The Illinois Supreme Court on Thursday handed down the opinion in
People v. Martin, reinstating Aaron Martin's original conviction of
aggravated driving under the influence and a six-year prison
Peoria County Circuit Court prosecutors convicted Martin
of a charge of aggravated DUI because he was driving with
methamphetamine in his body when his car crashed into an oncoming
car, killing two people on Christmas night 2004.
The six other state justices unanimously concurred with Supreme
Court Justice Mary Jane Theis' 10-page opinion, which overturned the
appellate court decision that ruled there was no "causal connection"
to prove the drug had caused the crash, since the effects of the
drug had likely worn off.
"In this case, it was shown that defendant driver caused the
accident. Thus, there was no need to prove that he suffered from any
degree of impairment which caused the accidental fatalities,"
according to the high court's opinion.
Under the state's vehicle code, it is a crime for any person to
drive under the influence of alcohol, intoxicating compounds or
drugs, including marijuana and meth, that would make them unable to
drive safely. If they are involved in an accident resulting in a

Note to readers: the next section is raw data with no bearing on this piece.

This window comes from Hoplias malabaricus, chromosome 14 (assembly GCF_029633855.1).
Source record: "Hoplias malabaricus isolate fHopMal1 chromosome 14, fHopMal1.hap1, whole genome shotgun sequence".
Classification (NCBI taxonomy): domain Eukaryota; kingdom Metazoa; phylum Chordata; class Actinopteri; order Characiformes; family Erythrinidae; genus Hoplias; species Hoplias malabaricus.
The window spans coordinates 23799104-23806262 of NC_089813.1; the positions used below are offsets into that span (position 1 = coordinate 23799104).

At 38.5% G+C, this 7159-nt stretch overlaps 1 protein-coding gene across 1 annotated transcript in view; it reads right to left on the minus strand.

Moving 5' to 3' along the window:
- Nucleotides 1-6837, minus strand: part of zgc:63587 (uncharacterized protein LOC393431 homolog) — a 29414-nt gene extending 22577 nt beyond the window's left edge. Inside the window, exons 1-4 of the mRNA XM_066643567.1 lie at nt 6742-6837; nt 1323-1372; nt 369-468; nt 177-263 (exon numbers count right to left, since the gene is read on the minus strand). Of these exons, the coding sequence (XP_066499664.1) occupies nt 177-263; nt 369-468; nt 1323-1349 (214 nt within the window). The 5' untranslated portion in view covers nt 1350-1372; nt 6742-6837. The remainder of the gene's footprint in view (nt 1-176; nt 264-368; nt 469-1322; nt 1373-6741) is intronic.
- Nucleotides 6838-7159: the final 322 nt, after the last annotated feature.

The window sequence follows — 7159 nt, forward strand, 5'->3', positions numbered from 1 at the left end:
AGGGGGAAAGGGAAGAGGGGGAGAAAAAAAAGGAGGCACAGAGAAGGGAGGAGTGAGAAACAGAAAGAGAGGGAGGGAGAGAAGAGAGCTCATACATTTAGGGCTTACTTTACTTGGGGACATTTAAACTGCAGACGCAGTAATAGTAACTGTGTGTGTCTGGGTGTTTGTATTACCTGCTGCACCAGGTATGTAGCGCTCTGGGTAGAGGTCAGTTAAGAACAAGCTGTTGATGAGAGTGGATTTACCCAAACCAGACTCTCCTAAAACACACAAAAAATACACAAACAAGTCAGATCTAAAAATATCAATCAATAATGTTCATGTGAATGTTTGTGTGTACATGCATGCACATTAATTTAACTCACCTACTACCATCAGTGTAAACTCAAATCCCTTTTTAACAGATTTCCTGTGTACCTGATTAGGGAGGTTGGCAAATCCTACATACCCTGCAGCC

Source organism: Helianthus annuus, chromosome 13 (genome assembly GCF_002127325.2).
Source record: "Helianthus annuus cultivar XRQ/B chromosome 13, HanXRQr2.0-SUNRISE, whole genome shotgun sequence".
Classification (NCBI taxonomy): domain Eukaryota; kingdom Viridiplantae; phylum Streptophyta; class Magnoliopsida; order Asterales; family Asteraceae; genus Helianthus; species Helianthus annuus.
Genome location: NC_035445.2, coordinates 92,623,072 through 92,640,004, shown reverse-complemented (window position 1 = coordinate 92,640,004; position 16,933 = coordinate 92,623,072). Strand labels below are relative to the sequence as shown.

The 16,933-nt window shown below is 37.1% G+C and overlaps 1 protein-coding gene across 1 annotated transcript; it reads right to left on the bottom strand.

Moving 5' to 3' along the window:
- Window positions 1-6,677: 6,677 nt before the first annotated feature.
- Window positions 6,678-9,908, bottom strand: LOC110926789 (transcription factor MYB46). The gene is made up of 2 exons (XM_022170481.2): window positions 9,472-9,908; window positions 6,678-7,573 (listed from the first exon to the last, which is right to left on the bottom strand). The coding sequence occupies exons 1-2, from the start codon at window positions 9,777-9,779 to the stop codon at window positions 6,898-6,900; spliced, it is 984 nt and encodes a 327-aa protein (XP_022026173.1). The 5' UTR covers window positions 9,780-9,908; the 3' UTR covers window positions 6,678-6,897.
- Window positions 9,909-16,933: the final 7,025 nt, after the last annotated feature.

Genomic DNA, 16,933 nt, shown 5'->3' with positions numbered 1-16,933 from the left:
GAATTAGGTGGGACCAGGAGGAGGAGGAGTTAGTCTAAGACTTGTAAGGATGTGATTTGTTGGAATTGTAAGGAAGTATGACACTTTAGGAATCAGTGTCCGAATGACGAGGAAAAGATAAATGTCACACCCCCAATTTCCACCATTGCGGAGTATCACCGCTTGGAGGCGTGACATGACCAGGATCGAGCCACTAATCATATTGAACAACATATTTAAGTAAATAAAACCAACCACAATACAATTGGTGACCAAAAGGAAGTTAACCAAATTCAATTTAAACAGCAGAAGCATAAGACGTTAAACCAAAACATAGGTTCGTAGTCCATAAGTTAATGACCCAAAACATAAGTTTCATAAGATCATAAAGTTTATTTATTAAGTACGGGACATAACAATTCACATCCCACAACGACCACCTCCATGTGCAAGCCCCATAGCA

death, then it would "aggravate" the sentence.
Ronald Smith, professor at the John Marshall Law School in
Chicago, said the law has harsh consequences for those who are
"The Legislature, for whatever reason, decided to go this far,"
The Supreme Court notes that causing physical injury to others by
driving under the influence of drugs would turn a misdemeanor DUI
into a felony.
"Any misdemeanor DUI can become aggravated DUI if the violation
causes a death," according to the high court's opinion.
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When Martin drove home from a Peoria bar at night on Dec. 25,
2004, he crossed the center of a two-lane state highway and collided
with a car, killing two people. He was hospitalized and given a
The Illinois State Police tested Martin's blood and urine
samples. A forensic scientist found "trace amounts" of
methamphetamine in his urine, but no alcohol.
Martin denied using meth the night of the accident, even though
he admitted to using it before. He insisted the state needed to
prove whether key ingredients ephedrine or pseudoephedrine, which
are used to make medicine and meth, were in his system instead of
"There was evidence, however, that he had used methamphetamine,
and evidence that no other substances in his urine could have
yielded a false positive result," according to the high court's
People are taking a risk if they are under the influence of
illegal drugs behind the wheel, Smith said.
"It sends a message if you do methamphetamine or some of these
other drugs and you drive," Smith said. "Regardless, if it has any
impact on the way you drive -- you have committed a felony, and you
can go to prison."
Statehouse News; By DIANE S.W. LEE]